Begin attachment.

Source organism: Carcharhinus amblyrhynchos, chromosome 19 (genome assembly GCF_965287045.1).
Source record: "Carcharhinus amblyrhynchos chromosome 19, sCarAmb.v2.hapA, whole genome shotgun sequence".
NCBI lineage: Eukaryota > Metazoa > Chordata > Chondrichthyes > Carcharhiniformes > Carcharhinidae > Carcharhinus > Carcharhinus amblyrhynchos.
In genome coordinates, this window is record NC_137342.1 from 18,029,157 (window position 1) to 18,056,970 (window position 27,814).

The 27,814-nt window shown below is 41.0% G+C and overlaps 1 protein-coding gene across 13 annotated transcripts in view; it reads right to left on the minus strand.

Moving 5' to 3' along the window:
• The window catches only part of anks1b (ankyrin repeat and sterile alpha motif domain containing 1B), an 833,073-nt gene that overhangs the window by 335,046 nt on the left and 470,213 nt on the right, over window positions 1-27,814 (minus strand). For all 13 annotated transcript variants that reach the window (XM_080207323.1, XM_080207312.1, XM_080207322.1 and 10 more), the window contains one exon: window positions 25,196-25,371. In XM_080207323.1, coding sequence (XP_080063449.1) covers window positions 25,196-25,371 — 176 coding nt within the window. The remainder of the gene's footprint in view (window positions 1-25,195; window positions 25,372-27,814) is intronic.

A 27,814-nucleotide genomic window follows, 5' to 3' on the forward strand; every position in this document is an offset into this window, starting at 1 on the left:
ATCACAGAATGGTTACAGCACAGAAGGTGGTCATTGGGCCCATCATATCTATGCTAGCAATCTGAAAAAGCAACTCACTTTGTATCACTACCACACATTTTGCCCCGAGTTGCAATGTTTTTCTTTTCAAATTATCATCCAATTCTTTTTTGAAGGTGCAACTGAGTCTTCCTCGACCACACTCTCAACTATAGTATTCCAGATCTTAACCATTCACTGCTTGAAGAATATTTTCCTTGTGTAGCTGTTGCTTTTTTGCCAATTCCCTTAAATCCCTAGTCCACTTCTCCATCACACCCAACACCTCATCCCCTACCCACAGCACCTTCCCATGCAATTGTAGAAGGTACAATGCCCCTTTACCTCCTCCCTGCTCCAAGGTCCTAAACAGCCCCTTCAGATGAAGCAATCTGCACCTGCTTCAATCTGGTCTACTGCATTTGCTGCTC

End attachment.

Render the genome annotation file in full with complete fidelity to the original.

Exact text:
Source organism: Carcharhinus amblyrhynchos, chromosome 19 (genome assembly GCF_965287045.1).
Source record: "Carcharhinus amblyrhynchos chromosome 19, sCarAmb.v2.hapA, whole genome shotgun sequence".
NCBI lineage: Eukaryota > Metazoa > Chordata > Chondrichthyes > Carcharhiniformes > Carcharhinidae > Carcharhinus > Carcharhinus amblyrhynchos.
In genome coordinates, this window is record NC_137342.1 from 18,029,157 (window position 1) to 18,056,970 (window position 27,814).

The 27,814-nt window shown below is 41.0% G+C and overlaps 1 protein-coding gene across 13 annotated transcripts in view; it reads right to left on the minus strand.

Moving 5' to 3' along the window:
• The window catches only part of anks1b (ankyrin repeat and sterile alpha motif domain containing 1B), an 833,073-nt gene that overhangs the window by 335,046 nt on the left and 470,213 nt on the right, over window positions 1-27,814 (minus strand). For all 13 annotated transcript variants that reach the window (XM_080207323.1, XM_080207312.1, XM_080207322.1 and 10 more), the window contains one exon: window positions 25,196-25,371. In XM_080207323.1, coding sequence (XP_080063449.1) covers window positions 25,196-25,371 — 176 coding nt within the window. The remainder of the gene's footprint in view (window positions 1-25,195; window positions 25,372-27,814) is intronic.

A 27,814-nucleotide genomic window follows, 5' to 3' on the forward strand; every position in this document is an offset into this window, starting at 1 on the left:
ATCACAGAATGGTTACAGCACAGAAGGTGGTCATTGGGCCCATCATATCTATGCTAGCAATCTGAAAAAGCAACTCACTTTGTATCACTACCACACATTTTGCCCCGAGTTGCAATGTTTTTCTTTTCAAATTATCATCCAATTCTTTTTTGAAGGTGCAACTGAGTCTTCCTCGACCACACTCTCAACTATAGTATTCCAGATCTTAACCATTCACTGCTTGAAGAATATTTTCCTTGTGTAGCTGTTGCTTTTTTGCCAATTCCCTTAAATCCCTAGTCCACTTCTCCATCACACCCAACACCTCATCCCCTACCCACAGCACCTTCCCATGCAATTGTAGAAGGTACAATGCCCCTTTACCTCCTCCCTGCTCCAAGGTCCTAAACAGCCCCTTCAGATGAAGCAATCTGCACCTGCTTCAATCTGGTCTACTGCATTTGCTGCTC